Wednesday, December 21, 2016

Top 10 Posts of 2016


The end of the year is traditionally a time to look back and reflect. One way to reflect is to evaluate popular blog posts. I have been taking time to reflect on the year that was and as part of that reflection I have flicked back through the 150 blog posts I have written so far this year and compiled a list of my Top 10.

Creating a process map is a relatively straight forward process but some mistakes can derail the process so avoid these most common pitfalls.

When performing a mistake-proofing analysis on a manufacturing, service or business process, it is of course important to identify every human error possible during each process step.

Lean provides a framework to improve the flow of a process, it is therefore important to create a plan or roadmap describing the improved flow, highlighting changes, and areas for improvement.

The path for your improvement journey consists of the work processes your organization uses to create and transport goods and services to its customers, the map you use for your improvement journey must focus on customer value.

Embarking on your Lean journey by implementing 5S is beneficial for several reasons.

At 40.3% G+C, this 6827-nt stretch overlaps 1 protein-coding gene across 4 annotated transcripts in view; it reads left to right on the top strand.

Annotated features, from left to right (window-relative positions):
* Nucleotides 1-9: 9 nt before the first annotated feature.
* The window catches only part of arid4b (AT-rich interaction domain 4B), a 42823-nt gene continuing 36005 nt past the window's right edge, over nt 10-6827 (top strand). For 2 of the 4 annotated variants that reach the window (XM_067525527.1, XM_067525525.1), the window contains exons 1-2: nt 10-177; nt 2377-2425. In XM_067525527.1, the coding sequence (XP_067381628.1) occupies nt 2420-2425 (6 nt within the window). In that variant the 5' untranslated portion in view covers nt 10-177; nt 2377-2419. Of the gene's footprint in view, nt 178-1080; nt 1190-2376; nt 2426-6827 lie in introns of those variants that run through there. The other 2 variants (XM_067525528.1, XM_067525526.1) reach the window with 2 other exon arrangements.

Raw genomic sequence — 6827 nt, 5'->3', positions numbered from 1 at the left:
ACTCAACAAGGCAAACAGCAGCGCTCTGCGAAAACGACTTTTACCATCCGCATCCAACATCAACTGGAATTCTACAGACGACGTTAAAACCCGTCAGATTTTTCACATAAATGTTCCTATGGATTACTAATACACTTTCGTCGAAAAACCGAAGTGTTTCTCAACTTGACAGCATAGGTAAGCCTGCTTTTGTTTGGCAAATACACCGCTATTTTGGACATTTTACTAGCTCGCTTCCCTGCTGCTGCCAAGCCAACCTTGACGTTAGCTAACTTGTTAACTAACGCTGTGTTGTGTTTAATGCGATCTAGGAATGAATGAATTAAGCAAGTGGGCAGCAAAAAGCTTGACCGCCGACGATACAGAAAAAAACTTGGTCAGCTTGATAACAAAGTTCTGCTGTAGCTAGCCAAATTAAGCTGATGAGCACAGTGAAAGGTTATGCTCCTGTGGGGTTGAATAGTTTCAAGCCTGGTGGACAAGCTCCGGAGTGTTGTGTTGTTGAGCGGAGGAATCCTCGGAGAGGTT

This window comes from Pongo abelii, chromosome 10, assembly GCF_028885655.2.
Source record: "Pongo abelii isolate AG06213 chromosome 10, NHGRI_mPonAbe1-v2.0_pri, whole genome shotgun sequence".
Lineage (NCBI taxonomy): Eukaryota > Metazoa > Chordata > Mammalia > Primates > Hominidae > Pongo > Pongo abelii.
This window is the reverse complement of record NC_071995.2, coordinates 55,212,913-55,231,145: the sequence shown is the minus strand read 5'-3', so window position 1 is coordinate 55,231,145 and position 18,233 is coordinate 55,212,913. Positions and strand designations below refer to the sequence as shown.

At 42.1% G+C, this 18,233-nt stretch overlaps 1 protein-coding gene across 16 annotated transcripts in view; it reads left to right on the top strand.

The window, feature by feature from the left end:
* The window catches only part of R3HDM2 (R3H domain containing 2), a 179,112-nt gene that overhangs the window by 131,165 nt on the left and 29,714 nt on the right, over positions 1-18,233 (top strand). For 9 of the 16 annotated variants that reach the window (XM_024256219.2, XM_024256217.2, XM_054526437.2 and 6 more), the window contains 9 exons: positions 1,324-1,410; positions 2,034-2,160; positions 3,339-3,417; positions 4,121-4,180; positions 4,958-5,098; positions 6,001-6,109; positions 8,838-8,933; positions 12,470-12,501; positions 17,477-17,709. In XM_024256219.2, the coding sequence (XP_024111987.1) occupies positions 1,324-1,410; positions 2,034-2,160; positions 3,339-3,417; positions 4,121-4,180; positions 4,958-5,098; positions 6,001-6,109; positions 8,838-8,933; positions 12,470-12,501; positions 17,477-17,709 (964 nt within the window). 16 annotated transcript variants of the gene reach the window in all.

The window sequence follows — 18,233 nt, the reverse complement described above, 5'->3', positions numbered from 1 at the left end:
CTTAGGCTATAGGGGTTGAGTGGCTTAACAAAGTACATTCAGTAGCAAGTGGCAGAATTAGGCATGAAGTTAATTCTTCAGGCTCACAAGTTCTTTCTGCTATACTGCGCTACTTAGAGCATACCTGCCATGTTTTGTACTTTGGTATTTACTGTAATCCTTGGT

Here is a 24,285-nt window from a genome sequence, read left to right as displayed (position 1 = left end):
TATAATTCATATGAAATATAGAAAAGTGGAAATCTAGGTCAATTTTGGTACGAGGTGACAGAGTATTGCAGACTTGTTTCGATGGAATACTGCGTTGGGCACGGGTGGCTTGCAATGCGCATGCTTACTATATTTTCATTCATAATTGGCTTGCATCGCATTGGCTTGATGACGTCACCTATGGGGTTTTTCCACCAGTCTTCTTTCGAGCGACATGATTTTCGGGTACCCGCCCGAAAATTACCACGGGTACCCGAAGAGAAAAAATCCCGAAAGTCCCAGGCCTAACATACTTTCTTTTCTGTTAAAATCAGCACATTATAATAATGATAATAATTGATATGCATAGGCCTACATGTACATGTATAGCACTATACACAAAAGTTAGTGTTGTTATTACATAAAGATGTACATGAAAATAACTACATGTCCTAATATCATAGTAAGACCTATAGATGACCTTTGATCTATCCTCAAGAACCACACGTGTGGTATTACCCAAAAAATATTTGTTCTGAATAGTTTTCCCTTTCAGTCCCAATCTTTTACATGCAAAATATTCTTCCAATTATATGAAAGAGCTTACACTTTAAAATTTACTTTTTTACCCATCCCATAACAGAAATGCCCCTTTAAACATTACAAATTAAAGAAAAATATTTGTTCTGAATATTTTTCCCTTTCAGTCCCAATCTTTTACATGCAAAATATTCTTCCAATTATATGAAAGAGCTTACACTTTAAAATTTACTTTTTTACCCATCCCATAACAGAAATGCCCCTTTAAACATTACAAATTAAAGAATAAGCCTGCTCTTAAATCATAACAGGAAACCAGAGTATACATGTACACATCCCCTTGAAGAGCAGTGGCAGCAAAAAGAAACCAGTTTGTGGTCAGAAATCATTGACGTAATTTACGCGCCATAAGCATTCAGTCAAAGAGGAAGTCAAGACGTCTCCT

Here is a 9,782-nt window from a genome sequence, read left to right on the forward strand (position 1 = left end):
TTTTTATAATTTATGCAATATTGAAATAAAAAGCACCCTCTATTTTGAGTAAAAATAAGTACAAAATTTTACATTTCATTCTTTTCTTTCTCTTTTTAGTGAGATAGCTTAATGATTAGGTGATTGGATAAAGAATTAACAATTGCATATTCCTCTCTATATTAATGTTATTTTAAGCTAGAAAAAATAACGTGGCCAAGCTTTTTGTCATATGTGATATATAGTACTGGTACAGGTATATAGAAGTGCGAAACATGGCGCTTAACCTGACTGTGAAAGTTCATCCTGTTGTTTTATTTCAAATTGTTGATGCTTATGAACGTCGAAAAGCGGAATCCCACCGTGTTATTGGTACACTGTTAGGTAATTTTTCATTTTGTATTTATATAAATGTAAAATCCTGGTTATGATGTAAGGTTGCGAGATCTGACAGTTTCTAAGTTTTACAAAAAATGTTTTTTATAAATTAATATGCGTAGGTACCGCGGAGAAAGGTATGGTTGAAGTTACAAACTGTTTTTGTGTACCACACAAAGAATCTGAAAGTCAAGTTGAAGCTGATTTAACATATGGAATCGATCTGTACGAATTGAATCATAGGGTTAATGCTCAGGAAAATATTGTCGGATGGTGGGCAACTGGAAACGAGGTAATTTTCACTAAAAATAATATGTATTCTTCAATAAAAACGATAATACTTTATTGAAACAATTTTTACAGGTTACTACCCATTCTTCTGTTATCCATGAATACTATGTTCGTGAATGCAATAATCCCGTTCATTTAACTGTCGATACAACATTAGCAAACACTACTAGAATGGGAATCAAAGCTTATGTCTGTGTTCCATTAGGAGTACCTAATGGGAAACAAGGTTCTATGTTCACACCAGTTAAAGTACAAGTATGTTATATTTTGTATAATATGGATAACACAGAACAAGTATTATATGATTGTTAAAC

Mistake Proofing is about adding controls to prevent defects, reduce their severity, and detect them if they can occur.

The Seven Basic Tools of Quality is a designation given to a fixed set of graphical techniques identified as being most helpful in troubleshooting issues related to quality.

Leader Standard Work is the system that provides a structure and routine for leaders and drives process definition and daily accountability.

Luckily, there is no shortage of literature on Lean Manufacturing over the last several decades, but there 10 books I recommend on learning Lean.

Empowering employees is the ongoing process of providing the tools, training, resources; encouragement and motivation your workers need to perform at the optimum level.

What were some of your favorite Lean posts from 2016? Any recommendations for next year?


Thanks for your continued readership in 2016. I hope you enjoy the holiday season and go on to achieve Lean success in 2017.

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